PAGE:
GEORGIA McCormick jumps in her car every Thursday throughout netball season and drives 50 minutes to training.
The Warrnambool-based physiotherapist, who grew up in Mortlake, said the commute to Woorndoo was about giving back to the farming community.
McCormick, 27, coaches Woorndoo-Mortlake's A grade team which will push for its fourth consecutive Mininera and District league premiership on Saturday.
She said defeating Glenthompson-Dunkeld and securing a four-peat would be special for Tiger supporters.
"I think it would mean so much for our club and our community, being such a rural town that Woorndoo is," McCormick, nee Muir, said.
"Being so successful would be fantastic because we have a lot of people who come and support.
"A lot of the other clubs are very envious of our supporters because the boys (our footballers) dress up in netball dresses and they get right into it.
"It would mean a lot for us as a playing group but more for the community. It brings everyone together.
"The only thing in Woorndoo is the football oval, that is where everyone goes on a Thursday night and has dinner and on Saturdays."
McCormick played her junior netball for the Tigers before stints with Hampden league clubs North Warrnambool Eagles and Camperdown.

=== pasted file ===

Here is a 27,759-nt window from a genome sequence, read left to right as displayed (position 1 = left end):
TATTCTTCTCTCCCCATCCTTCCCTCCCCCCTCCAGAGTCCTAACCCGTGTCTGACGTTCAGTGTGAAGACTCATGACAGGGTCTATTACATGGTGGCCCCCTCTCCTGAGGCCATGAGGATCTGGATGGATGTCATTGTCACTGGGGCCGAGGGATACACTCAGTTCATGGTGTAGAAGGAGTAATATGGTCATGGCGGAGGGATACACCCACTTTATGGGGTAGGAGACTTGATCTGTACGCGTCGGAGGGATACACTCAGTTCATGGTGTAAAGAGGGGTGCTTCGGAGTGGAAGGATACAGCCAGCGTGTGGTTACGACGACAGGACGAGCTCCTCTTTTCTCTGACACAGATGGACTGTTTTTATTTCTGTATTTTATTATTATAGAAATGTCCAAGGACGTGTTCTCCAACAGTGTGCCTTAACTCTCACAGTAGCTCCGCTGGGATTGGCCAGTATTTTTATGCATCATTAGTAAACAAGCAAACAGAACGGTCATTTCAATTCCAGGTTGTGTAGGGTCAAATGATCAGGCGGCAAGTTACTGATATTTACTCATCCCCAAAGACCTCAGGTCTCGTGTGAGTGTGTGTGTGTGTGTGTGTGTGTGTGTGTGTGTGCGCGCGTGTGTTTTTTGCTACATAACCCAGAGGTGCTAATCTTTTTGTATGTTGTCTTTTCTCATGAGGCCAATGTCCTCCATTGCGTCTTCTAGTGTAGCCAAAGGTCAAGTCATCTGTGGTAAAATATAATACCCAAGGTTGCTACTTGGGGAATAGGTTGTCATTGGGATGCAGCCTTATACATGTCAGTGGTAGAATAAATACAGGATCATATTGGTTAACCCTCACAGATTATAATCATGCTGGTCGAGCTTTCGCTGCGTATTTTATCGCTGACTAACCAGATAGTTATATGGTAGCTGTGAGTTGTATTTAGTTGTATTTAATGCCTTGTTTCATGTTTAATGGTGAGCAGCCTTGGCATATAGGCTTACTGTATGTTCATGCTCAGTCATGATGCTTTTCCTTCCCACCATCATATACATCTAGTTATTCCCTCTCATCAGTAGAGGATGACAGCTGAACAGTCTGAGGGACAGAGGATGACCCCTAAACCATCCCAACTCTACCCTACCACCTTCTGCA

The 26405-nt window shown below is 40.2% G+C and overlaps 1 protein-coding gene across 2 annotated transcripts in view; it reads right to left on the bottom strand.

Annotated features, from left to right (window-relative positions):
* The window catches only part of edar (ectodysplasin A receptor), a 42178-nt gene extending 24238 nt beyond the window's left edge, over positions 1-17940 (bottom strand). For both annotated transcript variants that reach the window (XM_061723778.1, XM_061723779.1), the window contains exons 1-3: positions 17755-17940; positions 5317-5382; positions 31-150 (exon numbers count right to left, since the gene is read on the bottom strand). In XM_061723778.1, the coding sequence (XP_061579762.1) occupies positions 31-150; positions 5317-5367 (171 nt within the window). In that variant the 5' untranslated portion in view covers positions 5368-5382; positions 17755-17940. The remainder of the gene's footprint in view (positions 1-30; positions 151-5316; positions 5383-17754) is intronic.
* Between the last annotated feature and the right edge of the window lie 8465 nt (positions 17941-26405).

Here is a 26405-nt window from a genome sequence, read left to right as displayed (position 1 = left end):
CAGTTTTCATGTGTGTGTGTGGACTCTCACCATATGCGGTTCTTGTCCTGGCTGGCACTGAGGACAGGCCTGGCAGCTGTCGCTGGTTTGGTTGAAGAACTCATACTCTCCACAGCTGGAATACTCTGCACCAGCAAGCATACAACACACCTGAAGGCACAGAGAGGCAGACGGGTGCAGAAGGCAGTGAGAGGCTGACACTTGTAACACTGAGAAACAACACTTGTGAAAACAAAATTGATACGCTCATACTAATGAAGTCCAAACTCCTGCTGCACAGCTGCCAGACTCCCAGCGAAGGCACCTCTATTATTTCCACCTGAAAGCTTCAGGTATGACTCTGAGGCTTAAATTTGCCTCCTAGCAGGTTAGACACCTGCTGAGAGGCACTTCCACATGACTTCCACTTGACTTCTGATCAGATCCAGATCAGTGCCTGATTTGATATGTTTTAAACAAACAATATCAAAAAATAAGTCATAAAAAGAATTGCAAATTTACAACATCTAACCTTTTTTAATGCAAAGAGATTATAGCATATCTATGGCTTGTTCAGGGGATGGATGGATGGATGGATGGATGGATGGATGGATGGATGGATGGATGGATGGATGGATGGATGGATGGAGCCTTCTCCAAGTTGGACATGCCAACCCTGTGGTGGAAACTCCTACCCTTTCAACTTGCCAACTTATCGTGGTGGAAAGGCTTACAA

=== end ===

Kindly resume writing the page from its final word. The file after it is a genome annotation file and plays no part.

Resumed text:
The goal keeper then spent time in Melbourne studying before returning to Woorndoo-Mortlake six years ago.
She's been coach for the past four seasons.
"I am originally from Mortlake and my dad (Craig's) family has been heavily involved in the club," McCormick said.
"I am quite lucky, our A grade team is very close and we're all friends off the court so it makes it easy to go and play each week.
"My husband (Richard) plays footy there and my dad lives in Mortlake so we stop at his place and have tea on a Thursday night."
Woorndoo-Mortlake's stranglehold on the premiership will be tested at Lake Bolac on Saturday.
The Tigers' opponent, the Rams, had their measure in the second semi-final, winning 61-29.
"They're the benchmark team for the whole season," McCormick said.
"We've played them three times and they've won pretty convincingly.
"We will definitely be embracing the underdog title on the weekend but as we know with finals, it's anyone's game.
"Our C grade side are in the grand final too and they have played in the last three like we have but are yet to win so hopefully they can go one step further."
McCormick will use her profession - she works at Warrnambool Physiotherapy - to ensure her players are at peak fitness.
She had her job had pros and cons when it came to netball.
"The flip side of it is sometimes I see my teammates playing when they shouldn't be," she joked.
"But it's definitely handy, particularly coming into finals, being able to make sure everyone is 100 per cent."
McCormick said 2019 had been a positive season across the board for Woorndoo-Mortlake with its senior football team enjoying a spike.
"They made finals for the first time in 17 years which was really exciting," she said.
"Only a couple of years ago they were losing by 200 points so it's been a good turnaround."
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